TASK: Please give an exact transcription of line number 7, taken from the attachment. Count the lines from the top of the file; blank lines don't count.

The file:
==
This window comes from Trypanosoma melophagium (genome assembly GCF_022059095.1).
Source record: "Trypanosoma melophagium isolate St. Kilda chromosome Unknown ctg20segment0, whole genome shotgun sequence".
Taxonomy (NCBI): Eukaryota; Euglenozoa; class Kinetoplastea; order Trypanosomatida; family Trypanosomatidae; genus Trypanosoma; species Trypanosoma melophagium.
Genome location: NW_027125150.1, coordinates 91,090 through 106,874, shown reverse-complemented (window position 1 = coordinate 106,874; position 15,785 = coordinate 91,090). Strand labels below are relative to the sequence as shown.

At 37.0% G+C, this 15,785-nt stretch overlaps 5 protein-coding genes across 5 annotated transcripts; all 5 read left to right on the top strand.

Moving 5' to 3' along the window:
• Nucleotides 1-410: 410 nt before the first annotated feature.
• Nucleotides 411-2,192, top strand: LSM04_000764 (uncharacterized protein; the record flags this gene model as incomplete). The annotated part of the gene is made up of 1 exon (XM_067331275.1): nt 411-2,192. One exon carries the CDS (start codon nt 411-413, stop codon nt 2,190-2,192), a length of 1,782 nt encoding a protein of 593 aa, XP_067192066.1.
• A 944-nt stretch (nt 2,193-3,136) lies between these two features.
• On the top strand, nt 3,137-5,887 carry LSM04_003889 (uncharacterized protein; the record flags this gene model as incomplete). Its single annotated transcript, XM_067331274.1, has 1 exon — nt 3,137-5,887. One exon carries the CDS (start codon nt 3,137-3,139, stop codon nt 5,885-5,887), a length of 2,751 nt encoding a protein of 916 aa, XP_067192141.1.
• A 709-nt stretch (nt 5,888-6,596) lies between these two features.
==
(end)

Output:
• Nucleotides 1-410: 410 nt before the first annotated feature.